We're all grown ups here so let's acknowledge that there's no way to attach any significance to the Browns' victory on Sunday without the context of what kind of performance breaks out in subsequent weeks. We know the context of all previous weeks and, frankly, it isn't very good. It's why, really, Sunday's victory, particularly the manner in which Hoyer was able to drive a team down the field like a real NFL quarterback and get a go ahead score with less than a minute remaining, seemed unusual. Past performance, and not just the past two weeks, would certainly suggest that no one knew they had it in them.
But that they did, for at least one game. It's funny, but the win didn't feel as much earned as it did a bonus. That's usually true for games one where trickery is involved and that was on display early as head coach Rob Chudzinski dug into the bag of diversionary tricks and created just that, a diversion.
There was the point in the third and fourth quarter where all that had previously gone right for Hoyer was starting to go horribly wrong. The interception he threw from his own end zone on a pass that looked as if it had been thrown by a concussed Pam Oliver, was as predictable as the jokes at Sunday night's Emmy telecast. The Vikings defense, mostly sackless in every sense of the word, was starting to tee off. Hoyer looked as if he'd accidentally stepped into the middle lane of northbound I-71 at 7:30 a.m. on a Monday.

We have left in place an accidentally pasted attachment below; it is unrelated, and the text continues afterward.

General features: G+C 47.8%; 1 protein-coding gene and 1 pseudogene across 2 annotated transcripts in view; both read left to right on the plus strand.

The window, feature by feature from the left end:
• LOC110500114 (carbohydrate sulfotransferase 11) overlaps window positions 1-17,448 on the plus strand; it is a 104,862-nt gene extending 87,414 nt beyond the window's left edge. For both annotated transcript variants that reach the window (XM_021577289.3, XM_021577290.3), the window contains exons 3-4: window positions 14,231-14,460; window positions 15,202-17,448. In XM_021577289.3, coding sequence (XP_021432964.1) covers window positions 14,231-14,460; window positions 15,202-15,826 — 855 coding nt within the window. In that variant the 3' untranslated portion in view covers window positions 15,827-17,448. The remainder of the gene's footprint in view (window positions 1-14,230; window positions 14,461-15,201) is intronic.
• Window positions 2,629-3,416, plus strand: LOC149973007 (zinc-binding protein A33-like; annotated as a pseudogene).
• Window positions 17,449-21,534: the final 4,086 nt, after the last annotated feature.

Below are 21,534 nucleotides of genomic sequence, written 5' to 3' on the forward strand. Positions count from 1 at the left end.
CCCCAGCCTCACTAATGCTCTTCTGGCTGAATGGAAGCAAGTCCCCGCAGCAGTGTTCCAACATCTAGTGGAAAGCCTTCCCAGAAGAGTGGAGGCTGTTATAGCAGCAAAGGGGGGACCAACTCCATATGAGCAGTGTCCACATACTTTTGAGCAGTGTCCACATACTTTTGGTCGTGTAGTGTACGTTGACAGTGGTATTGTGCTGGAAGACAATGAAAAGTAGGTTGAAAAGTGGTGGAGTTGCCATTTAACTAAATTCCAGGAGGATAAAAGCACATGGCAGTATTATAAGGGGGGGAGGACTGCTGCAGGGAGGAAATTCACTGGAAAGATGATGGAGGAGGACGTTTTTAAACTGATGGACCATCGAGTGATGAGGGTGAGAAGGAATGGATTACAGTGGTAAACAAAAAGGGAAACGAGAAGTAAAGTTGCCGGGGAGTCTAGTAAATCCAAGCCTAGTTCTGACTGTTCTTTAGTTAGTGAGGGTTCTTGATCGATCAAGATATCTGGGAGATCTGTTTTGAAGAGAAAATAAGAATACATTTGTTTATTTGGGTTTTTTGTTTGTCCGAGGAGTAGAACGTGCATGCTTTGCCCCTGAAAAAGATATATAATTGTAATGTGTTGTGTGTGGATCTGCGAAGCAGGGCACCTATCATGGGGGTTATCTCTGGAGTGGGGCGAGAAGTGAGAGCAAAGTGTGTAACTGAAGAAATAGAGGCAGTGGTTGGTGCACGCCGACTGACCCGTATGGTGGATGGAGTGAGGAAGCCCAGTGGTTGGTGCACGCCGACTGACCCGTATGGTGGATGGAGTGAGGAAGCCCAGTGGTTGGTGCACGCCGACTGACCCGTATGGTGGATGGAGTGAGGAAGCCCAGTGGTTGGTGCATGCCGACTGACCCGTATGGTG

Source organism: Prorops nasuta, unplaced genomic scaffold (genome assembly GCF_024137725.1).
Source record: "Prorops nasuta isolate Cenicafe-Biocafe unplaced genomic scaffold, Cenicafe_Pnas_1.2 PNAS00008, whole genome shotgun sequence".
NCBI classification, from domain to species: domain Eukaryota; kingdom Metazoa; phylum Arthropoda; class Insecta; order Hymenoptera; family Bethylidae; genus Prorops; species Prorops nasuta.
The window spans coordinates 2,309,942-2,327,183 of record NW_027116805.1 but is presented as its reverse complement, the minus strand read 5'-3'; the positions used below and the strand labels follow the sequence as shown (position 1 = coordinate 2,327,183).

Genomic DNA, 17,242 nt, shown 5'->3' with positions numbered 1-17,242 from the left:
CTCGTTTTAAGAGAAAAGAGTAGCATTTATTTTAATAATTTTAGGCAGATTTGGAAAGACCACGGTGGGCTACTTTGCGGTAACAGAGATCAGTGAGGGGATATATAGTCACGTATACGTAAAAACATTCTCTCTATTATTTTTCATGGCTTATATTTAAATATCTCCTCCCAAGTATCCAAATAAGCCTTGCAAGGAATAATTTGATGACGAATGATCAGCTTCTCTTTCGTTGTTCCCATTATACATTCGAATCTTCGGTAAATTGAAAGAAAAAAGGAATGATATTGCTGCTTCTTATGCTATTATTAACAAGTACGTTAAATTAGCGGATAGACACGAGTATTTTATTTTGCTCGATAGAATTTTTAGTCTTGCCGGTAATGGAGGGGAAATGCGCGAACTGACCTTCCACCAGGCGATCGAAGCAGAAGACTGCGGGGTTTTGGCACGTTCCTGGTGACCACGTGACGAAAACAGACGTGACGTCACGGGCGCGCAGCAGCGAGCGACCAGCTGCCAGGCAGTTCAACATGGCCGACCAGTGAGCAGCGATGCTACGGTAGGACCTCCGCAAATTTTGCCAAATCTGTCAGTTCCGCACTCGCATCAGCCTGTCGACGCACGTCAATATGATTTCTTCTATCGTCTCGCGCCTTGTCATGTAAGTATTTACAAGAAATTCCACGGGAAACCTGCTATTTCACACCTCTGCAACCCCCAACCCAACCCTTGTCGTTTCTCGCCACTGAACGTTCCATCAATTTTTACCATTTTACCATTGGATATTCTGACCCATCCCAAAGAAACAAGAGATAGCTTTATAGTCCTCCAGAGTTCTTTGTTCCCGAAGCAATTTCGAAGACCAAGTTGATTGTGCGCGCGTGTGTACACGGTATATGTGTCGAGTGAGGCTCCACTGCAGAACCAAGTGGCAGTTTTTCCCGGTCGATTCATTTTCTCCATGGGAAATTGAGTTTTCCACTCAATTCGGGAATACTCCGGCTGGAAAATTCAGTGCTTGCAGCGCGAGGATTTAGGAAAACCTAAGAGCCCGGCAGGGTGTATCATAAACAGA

Then just as suddenly as that all happened it all disappeared. Hoyer regained the composure that Weeden doesn't ever look to develop and led the Browns on a terrific final drive, continually hitting the right receiver with the right pass at the right time. There have been far prettier drives in the past, just not the recent past.
Even if a win hadn't developed, the game still would have been a breath of hardy air. The almost abject refusal to advance the ball had all but disappeared. Hoyer, passing as if he had been in Chudzinski's offense for years, looked mostly comfortable doing so. You could tell he learned plenty watching Tom Brady. There was enough of a running game to keep the Vikings guessing a little.
Most of all, though, there wasn't any point at which you felt as if you were watching a particularly unfortunate episode of Masterpiece Theater. There were actually multiple occasions on which Browns were exciting to watch. Most of last season and the first two games this season were overwhelming in their cringeworthiness. You may not have known what exactly was coming next but you pretty much knew what the outcome of what came next would be. This past Sunday was different. There was no point where I felt the calling to nod off.
And that pretty much sums up the low expectations I usually have for the Browns. If they aren't boring, I'm thrilled. So yes, the game was a thrill.
The wins, so infrequent as they are, are generally meaningless. They stay with you about as long as a mouthful of cotton candy does. But what does linger is the overall numbing effect of the incredibly bland flavor of football the Browns tend to play. So when they play counter to type, like Charlize Theron in Monster, you notice and in a good way.
Typically, Monday rolled around and Chudzinski, settled in like every Browns coach in the 2.0 era, refused to name Hoyer the starter for next week. He'll do so by mid week I'm guessing. Just as typically, the Browns got the overall mission of 2014 draft positioning wrong by getting it right and now have fallen behind even the Pittsburgh Steelers in the race to number one draft pick. Yet they did so in a way that asserts that when most cylinders click there's reason to watch well into the fourth quarter. Ultimately that's all the fans have been demanding for four or five regimes now.